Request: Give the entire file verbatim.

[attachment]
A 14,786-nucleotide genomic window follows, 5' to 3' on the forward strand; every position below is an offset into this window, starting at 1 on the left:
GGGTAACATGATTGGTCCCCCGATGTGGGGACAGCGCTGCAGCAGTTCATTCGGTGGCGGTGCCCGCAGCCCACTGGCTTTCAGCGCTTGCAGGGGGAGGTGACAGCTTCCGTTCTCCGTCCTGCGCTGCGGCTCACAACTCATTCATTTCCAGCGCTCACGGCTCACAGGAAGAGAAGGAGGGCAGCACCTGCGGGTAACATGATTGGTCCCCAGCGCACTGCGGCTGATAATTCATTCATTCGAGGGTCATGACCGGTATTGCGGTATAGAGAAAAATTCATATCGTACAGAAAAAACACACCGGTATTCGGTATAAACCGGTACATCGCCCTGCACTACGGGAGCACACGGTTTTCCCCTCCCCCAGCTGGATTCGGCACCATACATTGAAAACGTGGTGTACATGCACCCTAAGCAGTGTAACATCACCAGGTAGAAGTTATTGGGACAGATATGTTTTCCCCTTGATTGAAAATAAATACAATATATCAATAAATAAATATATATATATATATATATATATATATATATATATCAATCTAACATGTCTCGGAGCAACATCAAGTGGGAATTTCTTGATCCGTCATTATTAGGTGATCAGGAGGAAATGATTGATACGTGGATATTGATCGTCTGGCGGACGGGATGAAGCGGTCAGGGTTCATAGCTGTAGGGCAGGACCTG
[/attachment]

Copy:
A 14,786-nucleotide genomic window follows, 5' to 3' on the forward strand; every position below is an offset into this window, starting at 1 on the left:
GGGTAACATGATTGGTCCCCCGATGTGGGGACAGCGCTGCAGCAGTTCATTCGGTGGCGGTGCCCGCAGCCCACTGGCTTTCAGCGCTTGCAGGGGGAGGTGACAGCTTCCGTTCTCCGTCCTGCGCTGCGGCTCACAACTCATTCATTTCCAGCGCTCACGGCTCACAGGAAGAGAAGGAGGGCAGCACCTGCGGGTAACATGATTGGTCCCCAGCGCACTGCGGCTGATAATTCATTCATTCGAGGGTCATGACCGGTATTGCGGTATAGAGAAAAATTCATATCGTACAGAAAAAACACACCGGTATTCGGTATAAACCGGTACATCGCCCTGCACTACGGGAGCACACGGTTTTCCCCTCCCCCAGCTGGATTCGGCACCATACATTGAAAACGTGGTGTACATGCACCCTAAGCAGTGTAACATCACCAGGTAGAAGTTATTGGGACAGATATGTTTTCCCCTTGATTGAAAATAAATACAATATATCAATAAATAAATATATATATATATATATATATATATATATATATATCAATCTAACATGTCTCGGAGCAACATCAAGTGGGAATTTCTTGATCCGTCATTATTAGGTGATCAGGAGGAAATGATTGATACGTGGATATTGATCGTCTGGCGGACGGGATGAAGCGGTCAGGGTTCATAGCTGTAGGGCAGGACCTG